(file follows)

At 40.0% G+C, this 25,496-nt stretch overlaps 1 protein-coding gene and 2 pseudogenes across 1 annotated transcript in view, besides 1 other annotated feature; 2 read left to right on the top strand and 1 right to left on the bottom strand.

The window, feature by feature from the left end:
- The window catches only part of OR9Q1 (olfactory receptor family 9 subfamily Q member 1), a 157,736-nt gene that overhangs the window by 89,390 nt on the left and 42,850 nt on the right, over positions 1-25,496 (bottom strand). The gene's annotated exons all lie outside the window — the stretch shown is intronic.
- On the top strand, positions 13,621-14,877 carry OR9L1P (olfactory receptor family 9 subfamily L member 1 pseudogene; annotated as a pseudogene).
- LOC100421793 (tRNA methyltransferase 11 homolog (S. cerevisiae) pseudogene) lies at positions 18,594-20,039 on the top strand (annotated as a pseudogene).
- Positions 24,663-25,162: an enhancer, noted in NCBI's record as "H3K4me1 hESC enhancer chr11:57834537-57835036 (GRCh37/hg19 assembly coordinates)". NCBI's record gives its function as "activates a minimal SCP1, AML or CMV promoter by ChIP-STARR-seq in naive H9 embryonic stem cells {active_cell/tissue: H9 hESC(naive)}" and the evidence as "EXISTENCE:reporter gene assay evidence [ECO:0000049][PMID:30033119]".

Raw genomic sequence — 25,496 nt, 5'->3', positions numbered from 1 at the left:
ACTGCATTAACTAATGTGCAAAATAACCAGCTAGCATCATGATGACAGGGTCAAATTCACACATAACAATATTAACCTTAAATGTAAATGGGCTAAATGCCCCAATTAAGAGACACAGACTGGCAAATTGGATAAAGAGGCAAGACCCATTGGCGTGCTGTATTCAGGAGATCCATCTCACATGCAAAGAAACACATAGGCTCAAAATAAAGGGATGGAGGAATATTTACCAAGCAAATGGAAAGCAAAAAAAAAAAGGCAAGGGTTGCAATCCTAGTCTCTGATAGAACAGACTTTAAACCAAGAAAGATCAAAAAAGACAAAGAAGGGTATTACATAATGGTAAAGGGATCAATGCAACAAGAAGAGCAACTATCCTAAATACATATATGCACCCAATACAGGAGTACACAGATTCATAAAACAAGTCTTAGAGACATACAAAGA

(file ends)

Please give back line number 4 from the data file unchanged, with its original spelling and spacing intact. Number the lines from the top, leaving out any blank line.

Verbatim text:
- On the top strand, positions 13,621-14,877 carry OR9L1P (olfactory receptor family 9 subfamily L member 1 pseudogene; annotated as a pseudogene).